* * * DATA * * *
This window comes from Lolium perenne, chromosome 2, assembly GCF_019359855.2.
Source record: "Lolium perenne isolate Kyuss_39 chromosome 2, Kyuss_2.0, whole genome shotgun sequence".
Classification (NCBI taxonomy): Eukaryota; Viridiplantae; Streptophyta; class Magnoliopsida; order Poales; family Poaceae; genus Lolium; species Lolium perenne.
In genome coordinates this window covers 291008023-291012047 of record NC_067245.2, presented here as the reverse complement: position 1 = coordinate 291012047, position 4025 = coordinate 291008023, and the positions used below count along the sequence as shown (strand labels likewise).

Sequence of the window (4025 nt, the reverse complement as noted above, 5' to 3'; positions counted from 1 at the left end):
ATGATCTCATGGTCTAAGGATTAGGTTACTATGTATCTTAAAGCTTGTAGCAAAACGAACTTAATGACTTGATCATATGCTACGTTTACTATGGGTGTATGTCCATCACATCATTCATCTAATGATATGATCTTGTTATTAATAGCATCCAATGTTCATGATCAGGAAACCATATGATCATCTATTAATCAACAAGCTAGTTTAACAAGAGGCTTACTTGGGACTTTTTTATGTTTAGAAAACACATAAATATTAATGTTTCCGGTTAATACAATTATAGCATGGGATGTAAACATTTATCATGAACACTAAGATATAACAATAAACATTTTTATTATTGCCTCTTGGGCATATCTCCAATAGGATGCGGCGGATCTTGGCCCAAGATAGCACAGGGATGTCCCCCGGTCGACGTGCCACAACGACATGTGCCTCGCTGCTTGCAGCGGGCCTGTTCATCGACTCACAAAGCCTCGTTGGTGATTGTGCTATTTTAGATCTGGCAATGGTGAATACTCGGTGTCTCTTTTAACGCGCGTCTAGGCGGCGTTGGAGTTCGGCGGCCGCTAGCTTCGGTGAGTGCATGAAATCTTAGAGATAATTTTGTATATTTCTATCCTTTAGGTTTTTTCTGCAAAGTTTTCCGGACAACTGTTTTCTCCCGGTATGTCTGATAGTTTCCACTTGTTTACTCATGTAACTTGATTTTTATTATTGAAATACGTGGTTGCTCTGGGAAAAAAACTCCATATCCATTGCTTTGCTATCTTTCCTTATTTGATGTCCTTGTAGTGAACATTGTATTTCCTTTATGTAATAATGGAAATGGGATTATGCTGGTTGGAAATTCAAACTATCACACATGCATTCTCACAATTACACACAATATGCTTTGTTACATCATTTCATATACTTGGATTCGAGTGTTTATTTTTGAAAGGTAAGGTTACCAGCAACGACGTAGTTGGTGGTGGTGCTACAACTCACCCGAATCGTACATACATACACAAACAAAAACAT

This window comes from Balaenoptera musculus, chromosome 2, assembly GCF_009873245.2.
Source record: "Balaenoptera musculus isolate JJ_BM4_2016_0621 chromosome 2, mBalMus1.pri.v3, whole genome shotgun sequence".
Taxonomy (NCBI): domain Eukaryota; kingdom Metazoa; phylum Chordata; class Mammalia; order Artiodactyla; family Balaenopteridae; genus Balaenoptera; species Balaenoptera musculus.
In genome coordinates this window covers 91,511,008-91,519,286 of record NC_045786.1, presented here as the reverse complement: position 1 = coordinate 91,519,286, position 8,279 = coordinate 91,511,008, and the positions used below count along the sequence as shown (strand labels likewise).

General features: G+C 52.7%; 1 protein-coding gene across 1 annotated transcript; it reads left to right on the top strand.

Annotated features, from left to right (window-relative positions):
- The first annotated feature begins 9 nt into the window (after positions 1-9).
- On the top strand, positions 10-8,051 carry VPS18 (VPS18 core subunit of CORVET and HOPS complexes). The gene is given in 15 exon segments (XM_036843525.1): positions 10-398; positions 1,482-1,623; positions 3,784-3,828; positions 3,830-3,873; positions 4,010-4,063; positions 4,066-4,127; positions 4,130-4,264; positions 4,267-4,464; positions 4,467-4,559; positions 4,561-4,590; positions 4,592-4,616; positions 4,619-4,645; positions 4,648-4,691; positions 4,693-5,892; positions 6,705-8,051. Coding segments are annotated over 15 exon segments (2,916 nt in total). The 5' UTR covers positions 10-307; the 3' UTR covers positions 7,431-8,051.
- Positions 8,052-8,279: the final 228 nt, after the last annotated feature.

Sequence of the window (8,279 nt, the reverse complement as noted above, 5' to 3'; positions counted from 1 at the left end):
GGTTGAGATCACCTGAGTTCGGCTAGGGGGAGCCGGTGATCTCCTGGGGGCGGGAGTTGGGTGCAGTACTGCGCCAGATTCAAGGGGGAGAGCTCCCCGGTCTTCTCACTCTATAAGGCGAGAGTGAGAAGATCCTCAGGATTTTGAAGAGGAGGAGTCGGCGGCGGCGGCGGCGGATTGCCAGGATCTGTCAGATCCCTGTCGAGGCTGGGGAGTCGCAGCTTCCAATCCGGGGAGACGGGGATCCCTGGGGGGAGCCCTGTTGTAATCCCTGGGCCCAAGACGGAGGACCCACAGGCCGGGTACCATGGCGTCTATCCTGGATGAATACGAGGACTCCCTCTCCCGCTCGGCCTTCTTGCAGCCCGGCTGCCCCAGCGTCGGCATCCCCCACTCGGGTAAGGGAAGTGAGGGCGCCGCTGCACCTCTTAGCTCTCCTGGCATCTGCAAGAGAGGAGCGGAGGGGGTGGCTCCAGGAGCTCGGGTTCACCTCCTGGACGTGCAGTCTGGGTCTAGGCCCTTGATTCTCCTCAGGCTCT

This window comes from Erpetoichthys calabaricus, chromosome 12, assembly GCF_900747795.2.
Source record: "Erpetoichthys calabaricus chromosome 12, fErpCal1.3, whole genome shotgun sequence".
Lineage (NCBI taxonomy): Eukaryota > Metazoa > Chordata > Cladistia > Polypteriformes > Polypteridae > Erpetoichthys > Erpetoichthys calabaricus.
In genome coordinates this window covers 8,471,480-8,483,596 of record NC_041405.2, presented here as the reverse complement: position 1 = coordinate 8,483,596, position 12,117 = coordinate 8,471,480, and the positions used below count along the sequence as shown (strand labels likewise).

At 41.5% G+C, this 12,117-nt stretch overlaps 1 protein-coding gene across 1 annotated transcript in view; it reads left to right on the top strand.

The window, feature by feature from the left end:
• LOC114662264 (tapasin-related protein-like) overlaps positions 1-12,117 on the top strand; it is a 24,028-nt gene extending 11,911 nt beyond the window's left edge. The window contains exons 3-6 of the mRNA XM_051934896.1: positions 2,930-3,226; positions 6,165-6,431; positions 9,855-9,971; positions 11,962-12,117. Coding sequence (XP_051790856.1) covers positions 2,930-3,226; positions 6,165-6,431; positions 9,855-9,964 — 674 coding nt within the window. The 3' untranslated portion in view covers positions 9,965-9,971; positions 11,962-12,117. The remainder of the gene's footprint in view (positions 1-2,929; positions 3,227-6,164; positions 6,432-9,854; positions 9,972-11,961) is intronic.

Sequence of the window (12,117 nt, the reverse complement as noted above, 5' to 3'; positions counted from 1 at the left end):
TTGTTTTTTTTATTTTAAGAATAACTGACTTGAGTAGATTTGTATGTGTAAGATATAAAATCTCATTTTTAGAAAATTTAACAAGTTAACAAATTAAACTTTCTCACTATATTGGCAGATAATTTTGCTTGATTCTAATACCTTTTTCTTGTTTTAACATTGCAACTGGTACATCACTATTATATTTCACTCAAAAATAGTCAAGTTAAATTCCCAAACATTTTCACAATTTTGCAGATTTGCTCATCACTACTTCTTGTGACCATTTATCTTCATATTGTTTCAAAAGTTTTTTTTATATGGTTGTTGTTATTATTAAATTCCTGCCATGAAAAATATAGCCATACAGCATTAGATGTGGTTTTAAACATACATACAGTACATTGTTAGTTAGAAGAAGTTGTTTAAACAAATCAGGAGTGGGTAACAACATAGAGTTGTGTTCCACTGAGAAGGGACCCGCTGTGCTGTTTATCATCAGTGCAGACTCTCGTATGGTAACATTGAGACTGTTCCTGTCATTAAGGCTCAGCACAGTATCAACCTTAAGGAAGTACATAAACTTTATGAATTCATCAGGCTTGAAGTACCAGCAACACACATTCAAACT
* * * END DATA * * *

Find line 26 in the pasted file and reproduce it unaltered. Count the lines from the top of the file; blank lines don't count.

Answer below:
TTGTTTTTTTTATTTTAAGAATAACTGACTTGAGTAGATTTGTATGTGTAAGATATAAAATCTCATTTTTAGAAAATTTAACAAGTTAACAAATTAAACTTTCTCACTATATTGGCAGATAATTTTGCTTGATTCTAATACCTTTTTCTTGTTTTAACATTGCAACTGGTACATCACTATTATATTTCACTCAAAAATAGTCAAGTTAAATTCCCAAACATTTTCACAATTTTGCAGATTTGCTCATCACTACTTCTTGTGACCATTTATCTTCATATTGTTTCAAAAGTTTTTTTTATATGGTTGTTGTTATTATTAAATTCCTGCCATGAAAAATATAGCCATACAGCATTAGATGTGGTTTTAAACATACATACAGTACATTGTTAGTTAGAAGAAGTTGTTTAAACAAATCAGGAGTGGGTAACAACATAGAGTTGTGTTCCACTGAGAAGGGACCCGCTGTGCTGTTTATCATCAGTGCAGACTCTCGTATGGTAACATTGAGACTGTTCCTGTCATTAAGGCTCAGCACAGTATCAACCTTAAGGAAGTACATAAACTTTATGAATTCATCAGGCTTGAAGTACCAGCAACACACATTCAAACT